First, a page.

Imagine you are in a job interview, you are keen and it is going well. You have demonstrated your technical competence and have the appropriate experience. The interviewer turns to personal qualities. The advertisement calls for leadership qualities and communication skills and you have thought about responses to demonstrate those, but unfortunately this is the final interview with a potential boss and he is running out of questions. He seizes on a traditional area. ‘What would you say are your strengths and weaknesses?’ What do you say?
Clearly none of us are perfect and we all have strengths and weaknesses, but which ones will it be appropriate to confess to in this arena?
If you had been coached for the interview, you would have been shown how to demonstrate that while you had weaknesses you both knew them and knew how to turn them into strengths:
I can be a bit impatient with detail so I always ask a team member who is pedantic to do the checking.
I feel my English could be better so I am studying for an A level.
This, of course, raises the question: how do you get to know your strengths and weaknesses?
Do you have a system of appraisals in your company, or do you take your ongoing professional development sufficiently seriously that you have ‘invested in yourself?’ There are tools to help you do this.
Within the menu of career development tools offered by the Institute of Financial Services (IFS) are formal testing instruments that can help you determine your own strengths and weaknesses and hopefully work on them. This clearly has personal benefits over and above doing well at interviews.
Within the vast range of instruments developed by psychologists there are two major themes ‘ the testing of ability; and the determination of models of personality. Both can be useful in a personal development plan.
Abilities that interest us in a work context may be:
How do my numeracy and ability with words compare with my peer group?
Even though I did not go to university, do I have the same ability levels as graduates?
Are my skills good enough for the next level of promotion?
In some of these areas, study or training could improve your ability and raise your scores.
In the personality or interpersonal skills area, the following issues could be resolved:
Am I really suited to my role, or should I consider another area in which I might be more successful?
What part do I play in a team and how could I improve that?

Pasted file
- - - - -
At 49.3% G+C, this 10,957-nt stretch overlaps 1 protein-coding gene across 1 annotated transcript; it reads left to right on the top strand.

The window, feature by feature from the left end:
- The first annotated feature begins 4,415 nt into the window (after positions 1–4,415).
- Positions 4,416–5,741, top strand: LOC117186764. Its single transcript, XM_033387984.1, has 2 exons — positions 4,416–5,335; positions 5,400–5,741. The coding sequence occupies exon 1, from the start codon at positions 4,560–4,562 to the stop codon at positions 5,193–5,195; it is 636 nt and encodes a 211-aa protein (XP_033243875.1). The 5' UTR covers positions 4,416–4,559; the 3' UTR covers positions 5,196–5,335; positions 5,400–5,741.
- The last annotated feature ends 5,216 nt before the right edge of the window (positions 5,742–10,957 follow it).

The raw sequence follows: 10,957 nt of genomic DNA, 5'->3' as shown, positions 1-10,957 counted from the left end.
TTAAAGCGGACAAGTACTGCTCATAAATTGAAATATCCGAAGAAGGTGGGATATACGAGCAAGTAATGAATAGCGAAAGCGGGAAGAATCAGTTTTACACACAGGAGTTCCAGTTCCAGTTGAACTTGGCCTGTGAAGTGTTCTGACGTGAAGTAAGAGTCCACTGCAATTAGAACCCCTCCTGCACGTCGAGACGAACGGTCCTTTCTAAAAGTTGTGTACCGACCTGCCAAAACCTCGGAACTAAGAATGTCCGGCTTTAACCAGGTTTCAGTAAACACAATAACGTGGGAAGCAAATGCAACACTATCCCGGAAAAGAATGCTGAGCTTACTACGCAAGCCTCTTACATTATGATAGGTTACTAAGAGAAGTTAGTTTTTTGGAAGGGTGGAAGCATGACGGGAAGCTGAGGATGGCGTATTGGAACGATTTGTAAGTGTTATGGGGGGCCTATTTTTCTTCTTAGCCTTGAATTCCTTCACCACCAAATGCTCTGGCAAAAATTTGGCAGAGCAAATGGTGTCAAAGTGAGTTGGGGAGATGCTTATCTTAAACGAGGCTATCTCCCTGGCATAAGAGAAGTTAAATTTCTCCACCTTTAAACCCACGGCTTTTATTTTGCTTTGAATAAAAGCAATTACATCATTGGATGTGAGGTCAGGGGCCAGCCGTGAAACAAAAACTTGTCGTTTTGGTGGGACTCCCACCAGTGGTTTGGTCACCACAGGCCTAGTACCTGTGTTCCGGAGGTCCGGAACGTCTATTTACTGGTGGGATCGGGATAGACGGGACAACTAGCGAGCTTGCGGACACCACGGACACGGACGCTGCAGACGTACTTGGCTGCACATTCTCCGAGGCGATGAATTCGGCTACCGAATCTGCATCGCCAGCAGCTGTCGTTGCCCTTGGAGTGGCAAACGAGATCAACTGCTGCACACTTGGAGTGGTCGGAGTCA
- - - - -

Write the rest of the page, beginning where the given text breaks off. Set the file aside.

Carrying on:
As to the instruments available there are many, often based on carefully constructed and verified questionnaires.
An internet-based exercise known as ‘Thomas PPA’ is available to members of the institute and has the real merit of using personality traits that are easily recognised, understandable and memorable. This may lead to an understanding of your strengths and weaknesses which you can carry in your head and use every day. Some tests, however, are profound and interesting, but require in-depth training to understand them.
On career or role decisions, there are good vocational guidance tools that take into account not only ability, but also the degree of interest on the part of the subject. This is a consideration that could lead to much better decisions on further education choices.
Investing in more information can be likened to having a better map, but not necessarily more ‘know how’ on making an appropriate move. Here a professional careers counsellor can be helpful by interpreting the jargon and formulating practical plans for managing strengths and weaknesses.
Analysis tools are increasingly being used in the recruitment process. It could therefore pay us all to make personal use of diagnostic tools to understand our strengths and weaknesses before submitting job applications. We will then welcome, rather than fear, the question: What would you say are your strengths and weaknesses?
As a starting point, have a look at the attached suggestion list and pick some strengths and weaknesses you can quote for yourself, ensuring that the weakness can be turned into strength.
Neil Young is head of business and market development at the IFS
For more information about the IFS and the services it offers, please call 01227 818 609, or email firstname.lastname@example.org quoting reference SS004A